‘Chainsaw Versus the Pampas Grass’ was first published in the poet’s 2002 collection The Universal Home Doctor. Within this piece, Armitage delvers into themes of man versus nature, violence, and defeat. The tone is direct, but also at times humorous.
The poem begins with the speaker going into detail about a chainsaw. He’s preparing it for a task, and like a caged animal it is ready to let its anger loose on whatever source the speaker chooses. Armitage makes use of personification throughout this poem, using it to describe the chainsaw as a snarling dangerous animal, but also its victim, the pampas grass. This large plant is located somewhere in the speaker’s yard and he’s determined to use his very angry chainsaw to destroy it.
At first, things seem to be going well. He attacks the plant with the machine and it is felled easily. It is compared throughout these stanzas to something weak, floral, and in the end feminine. It presents a striking contrast against the chainsaw which is all testosterone and unmanaged rage.
Things take a turn towards the end of the poem when the only thing left is the base of the plant. The speaker can’t get it ripped out of the ground so he sets it on fire. Unfortunately for him, the plant survives and by June it has regrown and nature has asserted its dominance once more over humankind.
‘Chainsaw Versus the Pampas Grass’ by Simon Armitage is made up of eight stanzas of irregular lengths. They vary from five lines up to eleven. Armitage did not choose to use a specific rhyme scheme to unify the lines of the poem, nor did he structure the lines to a particular metrical pattern. The lines themselves are very different from one another in length and the use of end punctuation.
Armitage’s diction is straightforward and easy to understand. He uses colloquialism such as “one last gulp,” “sweet tooth,” and “a good pull or shove”.
Armitage makes use of several poetic techniques in ‘Chainsaw Versus the Pampas Grass’. These include personification, alliteration, and enjambment. The first, personification, occurs when a poet imbues a non-human creature or object with human characteristics.
This is the most important technique in the poem. It powers the entire narrative as the very animal, and sometimes human, seeming chainsaw goes up against the pampas grass.
Alliteration occurs when words are used in succession, or at least appear close together, and begin with the same letter. For example, “double doors” in line two of the second stanza and “blur of the blade” in line four of the fifth stanza.
Another important technique commonly used in poetry is enjambment. It occurs when a line is cut off before its natural stopping point. Enjambment forces a reader down to the next line, and the next, quickly. One has to move forward in order to comfortably resolve a phrase or sentence. For instance, the transitions between lines one and two of the second stanza and two and three of the fourth.
It seemed an unlikely match. All winter unplugged,
grinding its teeth in a plastic sleeve, the chainsaw swung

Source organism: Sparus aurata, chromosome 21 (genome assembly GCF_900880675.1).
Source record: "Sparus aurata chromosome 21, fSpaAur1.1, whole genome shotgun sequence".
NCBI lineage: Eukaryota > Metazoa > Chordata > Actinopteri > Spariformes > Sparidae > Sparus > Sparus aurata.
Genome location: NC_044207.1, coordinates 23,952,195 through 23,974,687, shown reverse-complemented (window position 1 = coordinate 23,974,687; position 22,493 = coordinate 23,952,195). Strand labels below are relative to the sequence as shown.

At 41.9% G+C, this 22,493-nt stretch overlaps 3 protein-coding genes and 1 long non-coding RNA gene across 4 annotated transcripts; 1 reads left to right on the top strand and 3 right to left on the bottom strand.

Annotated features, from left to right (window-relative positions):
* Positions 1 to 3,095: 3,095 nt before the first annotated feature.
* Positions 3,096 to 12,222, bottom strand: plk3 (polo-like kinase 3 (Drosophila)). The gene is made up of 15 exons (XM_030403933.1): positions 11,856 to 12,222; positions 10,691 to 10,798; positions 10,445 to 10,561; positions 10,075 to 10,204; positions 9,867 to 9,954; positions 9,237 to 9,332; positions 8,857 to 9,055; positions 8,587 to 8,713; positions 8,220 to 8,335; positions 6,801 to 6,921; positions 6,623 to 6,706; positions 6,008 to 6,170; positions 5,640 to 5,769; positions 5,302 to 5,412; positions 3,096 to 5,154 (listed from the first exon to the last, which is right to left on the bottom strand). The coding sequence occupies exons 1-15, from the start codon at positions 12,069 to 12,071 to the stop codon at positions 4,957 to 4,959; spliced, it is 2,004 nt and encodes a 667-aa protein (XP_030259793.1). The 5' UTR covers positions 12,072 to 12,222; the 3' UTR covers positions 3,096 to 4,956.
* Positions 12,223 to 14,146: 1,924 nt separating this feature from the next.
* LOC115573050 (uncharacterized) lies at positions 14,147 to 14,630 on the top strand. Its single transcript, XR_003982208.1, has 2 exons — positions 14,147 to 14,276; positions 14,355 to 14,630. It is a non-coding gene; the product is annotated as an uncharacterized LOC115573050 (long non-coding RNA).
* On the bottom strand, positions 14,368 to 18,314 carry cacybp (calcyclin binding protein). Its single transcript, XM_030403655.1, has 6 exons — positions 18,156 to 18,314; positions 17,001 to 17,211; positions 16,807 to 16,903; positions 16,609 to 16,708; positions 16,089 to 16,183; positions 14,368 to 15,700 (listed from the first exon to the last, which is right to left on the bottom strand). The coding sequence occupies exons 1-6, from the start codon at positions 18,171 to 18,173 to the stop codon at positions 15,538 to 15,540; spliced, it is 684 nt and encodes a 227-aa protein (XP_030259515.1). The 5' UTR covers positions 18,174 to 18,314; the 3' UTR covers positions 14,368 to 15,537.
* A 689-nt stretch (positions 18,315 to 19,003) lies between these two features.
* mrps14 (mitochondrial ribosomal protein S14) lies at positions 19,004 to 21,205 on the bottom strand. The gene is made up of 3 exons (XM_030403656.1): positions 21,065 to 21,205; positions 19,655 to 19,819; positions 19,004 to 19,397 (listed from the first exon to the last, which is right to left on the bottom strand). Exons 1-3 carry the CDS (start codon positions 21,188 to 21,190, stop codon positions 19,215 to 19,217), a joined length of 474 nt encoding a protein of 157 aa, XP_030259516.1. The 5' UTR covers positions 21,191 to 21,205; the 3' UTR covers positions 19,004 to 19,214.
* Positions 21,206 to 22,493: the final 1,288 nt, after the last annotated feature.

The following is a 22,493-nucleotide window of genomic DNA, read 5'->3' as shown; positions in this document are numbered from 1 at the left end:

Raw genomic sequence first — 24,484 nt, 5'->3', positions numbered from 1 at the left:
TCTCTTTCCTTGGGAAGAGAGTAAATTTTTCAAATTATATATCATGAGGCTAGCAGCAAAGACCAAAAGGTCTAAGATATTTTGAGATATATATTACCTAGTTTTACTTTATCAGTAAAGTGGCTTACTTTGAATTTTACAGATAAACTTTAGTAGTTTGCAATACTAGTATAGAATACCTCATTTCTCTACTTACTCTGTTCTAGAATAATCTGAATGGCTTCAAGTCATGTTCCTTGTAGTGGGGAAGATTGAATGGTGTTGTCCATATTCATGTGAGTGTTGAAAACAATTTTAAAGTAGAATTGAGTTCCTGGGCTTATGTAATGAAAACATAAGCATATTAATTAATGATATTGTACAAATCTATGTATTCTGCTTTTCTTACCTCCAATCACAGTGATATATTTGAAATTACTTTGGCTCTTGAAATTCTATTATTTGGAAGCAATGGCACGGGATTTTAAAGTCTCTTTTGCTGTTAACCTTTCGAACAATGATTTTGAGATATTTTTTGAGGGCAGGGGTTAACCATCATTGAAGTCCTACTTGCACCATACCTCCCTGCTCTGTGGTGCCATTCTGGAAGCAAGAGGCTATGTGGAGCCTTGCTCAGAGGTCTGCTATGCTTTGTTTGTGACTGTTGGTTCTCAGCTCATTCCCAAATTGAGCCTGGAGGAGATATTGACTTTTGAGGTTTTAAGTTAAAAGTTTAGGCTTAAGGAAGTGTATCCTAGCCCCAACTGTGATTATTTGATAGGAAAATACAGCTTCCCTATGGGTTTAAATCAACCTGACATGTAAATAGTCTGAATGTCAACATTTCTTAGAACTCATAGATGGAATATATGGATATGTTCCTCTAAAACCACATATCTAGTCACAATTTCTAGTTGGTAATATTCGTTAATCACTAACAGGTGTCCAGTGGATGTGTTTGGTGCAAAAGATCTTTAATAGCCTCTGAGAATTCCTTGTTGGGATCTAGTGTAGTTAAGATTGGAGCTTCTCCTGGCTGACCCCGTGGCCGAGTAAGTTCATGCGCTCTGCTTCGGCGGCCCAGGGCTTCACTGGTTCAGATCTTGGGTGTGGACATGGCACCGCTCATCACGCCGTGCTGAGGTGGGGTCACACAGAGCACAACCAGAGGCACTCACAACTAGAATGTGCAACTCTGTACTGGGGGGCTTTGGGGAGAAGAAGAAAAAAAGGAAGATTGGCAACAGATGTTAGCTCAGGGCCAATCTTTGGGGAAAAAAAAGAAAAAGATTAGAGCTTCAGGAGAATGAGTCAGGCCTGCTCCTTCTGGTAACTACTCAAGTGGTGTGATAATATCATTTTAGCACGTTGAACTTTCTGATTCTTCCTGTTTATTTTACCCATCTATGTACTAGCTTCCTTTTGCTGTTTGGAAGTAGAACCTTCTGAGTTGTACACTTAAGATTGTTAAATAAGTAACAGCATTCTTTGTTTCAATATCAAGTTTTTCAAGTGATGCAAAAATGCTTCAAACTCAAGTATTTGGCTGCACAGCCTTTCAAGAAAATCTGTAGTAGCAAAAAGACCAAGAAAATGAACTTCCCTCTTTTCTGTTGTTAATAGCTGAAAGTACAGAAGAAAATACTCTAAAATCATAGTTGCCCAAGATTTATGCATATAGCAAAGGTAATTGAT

oozed across the guide-bar and the maker’s name,
into the dry links
The speaker opens the poem with a simple description of an unknown “match”. The reader is immediately told that whatever the match is, it is “unlikely”. On one side, there is the chainsaw. It is personified, depicted as an animal with “grinding teeth”. It spent all winter unplugged, suggesting that it’s been in wait this whole time.
Eventually, it’s time for the chainsaw to come down again, and it is “offered the can”. This is the gasoline that someone is filling it up with. Again, like an animal, it guzzles the liquid. Alliteration is used to describe the way that the “juices” ran from its “joints”. It feels powerful, masculine, and determined. It’s easy to compare the way that the chainsaw took the gasoline to how someone might over-drink, forcing the liquid to flow from the corners of their mouth.
From the summerhouse, still holding one last gulp
of last year’s heat behind its double doors, and hung
with the weightless wreckage of wasps and flies,
back to the socket and flicked the switch, then walked again
and coupled the saw to the flex – clipped them together.
Then dropped the safety catch and gunned the trigger.
In the second stanza, the speaker breaks into the first-person, using the pronoun “I”. He describes how he got the bright orange power-line the chainsaw needs out of the summerhouse. The space it emerged from is vivid and easy to imagine. Armitage taps into the reader’s senses to depict the heat and the wasps and flies.
There is a sense of anticipation in these lines, also of danger. The cord and the ways the speaker brings it out is compared through a simile to feeding out “powder from a keg”.
Every step of this process is depicted. He walks here and there with anticipation building as to what is going to happen with this chainsaw. Although the last line of this stanza is end-stopped, it acts as if it were enjambed. It’s a cliff hanger, encouraging the reader to go to the next stanza and find out what happened after the speaker “gunned the trigger”.
No gearing up or getting to speed, just an instant rage,
the rush of metal lashing out at air, connected to the mains.